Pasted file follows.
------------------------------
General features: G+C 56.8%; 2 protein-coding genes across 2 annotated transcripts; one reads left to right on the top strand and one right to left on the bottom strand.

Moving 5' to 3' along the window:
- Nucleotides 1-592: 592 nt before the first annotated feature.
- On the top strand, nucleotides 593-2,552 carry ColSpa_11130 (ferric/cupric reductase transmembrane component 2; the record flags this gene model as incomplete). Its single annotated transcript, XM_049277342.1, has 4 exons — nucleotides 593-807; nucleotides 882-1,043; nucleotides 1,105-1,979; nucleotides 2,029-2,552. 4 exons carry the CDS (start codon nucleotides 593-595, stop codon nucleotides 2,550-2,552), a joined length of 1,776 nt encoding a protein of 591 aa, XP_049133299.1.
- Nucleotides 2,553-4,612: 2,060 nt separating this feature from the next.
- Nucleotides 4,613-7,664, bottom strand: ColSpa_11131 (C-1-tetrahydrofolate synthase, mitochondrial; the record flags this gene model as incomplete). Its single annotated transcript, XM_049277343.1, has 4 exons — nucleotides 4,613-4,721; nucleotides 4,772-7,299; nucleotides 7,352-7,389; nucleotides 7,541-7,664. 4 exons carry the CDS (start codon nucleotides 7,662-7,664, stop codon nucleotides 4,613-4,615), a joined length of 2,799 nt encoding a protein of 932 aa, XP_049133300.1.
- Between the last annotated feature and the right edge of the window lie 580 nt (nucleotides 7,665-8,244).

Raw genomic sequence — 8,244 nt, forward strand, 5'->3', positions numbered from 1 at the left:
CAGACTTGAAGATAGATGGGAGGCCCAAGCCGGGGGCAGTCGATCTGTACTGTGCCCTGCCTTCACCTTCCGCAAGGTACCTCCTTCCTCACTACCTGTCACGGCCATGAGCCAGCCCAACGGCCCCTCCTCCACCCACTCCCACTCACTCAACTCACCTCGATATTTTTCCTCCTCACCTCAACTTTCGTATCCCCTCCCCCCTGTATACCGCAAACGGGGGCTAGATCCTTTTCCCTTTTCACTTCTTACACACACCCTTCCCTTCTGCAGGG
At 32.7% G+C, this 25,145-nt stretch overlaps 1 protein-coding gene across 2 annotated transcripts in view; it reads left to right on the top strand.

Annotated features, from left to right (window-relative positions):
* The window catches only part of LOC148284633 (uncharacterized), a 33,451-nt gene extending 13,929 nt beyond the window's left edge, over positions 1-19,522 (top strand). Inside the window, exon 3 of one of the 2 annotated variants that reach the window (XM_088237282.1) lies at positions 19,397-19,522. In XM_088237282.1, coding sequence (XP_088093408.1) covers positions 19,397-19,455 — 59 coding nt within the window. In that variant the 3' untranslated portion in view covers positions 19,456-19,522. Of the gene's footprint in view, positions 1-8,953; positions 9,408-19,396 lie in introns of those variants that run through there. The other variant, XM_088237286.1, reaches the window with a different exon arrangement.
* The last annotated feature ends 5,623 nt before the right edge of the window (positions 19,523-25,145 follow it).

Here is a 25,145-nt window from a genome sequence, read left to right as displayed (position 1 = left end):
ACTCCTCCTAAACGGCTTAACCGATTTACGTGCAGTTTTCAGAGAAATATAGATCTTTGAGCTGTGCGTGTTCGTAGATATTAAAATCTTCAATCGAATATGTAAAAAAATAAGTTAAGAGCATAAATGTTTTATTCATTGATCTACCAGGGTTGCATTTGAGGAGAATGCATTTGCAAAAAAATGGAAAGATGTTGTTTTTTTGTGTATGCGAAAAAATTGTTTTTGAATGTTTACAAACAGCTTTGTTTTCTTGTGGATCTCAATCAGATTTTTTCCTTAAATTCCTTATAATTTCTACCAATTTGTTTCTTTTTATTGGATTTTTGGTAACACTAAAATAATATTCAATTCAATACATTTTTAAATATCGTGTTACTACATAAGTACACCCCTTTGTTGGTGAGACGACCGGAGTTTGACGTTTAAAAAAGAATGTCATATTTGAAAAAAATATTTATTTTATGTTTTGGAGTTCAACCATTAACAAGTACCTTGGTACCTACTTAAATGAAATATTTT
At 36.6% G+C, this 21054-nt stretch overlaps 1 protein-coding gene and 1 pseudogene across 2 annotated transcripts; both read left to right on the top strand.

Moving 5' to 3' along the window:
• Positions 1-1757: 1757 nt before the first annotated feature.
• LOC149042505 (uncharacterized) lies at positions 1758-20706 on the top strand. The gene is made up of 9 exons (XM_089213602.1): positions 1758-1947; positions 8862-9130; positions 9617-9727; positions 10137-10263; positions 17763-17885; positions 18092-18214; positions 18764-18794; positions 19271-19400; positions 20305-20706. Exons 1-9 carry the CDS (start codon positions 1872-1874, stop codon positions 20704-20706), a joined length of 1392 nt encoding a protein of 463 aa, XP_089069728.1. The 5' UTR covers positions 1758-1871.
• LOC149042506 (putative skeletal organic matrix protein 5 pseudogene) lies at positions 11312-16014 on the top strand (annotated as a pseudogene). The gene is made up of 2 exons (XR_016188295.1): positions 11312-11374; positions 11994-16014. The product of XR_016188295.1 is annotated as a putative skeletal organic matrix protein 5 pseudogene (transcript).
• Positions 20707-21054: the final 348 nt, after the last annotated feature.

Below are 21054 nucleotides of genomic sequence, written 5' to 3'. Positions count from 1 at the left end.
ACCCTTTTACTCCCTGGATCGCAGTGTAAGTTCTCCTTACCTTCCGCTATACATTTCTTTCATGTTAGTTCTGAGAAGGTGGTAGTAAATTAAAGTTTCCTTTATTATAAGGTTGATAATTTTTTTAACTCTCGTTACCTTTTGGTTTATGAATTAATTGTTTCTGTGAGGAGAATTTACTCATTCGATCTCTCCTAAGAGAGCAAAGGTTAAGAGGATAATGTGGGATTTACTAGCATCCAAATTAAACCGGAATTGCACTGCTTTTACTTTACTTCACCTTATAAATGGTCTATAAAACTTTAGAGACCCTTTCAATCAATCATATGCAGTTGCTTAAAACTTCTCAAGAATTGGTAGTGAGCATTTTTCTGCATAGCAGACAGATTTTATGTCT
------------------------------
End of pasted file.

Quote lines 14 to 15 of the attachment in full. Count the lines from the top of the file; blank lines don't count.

Here is a 25,145-nt window from a genome sequence, read left to right as displayed (position 1 = left end):
ACTCCTCCTAAACGGCTTAACCGATTTACGTGCAGTTTTCAGAGAAATATAGATCTTTGAGCTGTGCGTGTTCGTAGATATTAAAATCTTCAATCGAATATGTAAAAAAATAAGTTAAGAGCATAAATGTTTTATTCATTGATCTACCAGGGTTGCATTTGAGGAGAATGCATTTGCAAAAAAATGGAAAGATGTTGTTTTTTTGTGTATGCGAAAAAATTGTTTTTGAATGTTTACAAACAGCTTTGTTTTCTTGTGGATCTCAATCAGATTTTTTCCTTAAATTCCTTATAATTTCTACCAATTTGTTTCTTTTTATTGGATTTTTGGTAACACTAAAATAATATTCAATTCAATACATTTTTAAATATCGTGTTACTACATAAGTACACCCCTTTGTTGGTGAGACGACCGGAGTTTGACGTTTAAAAAAGAATGTCATATTTGAAAAAAATATTTATTTTATGTTTTGGAGTTCAACCATTAACAAGTACCTTGGTACCTACTTAAATGAAATATTTT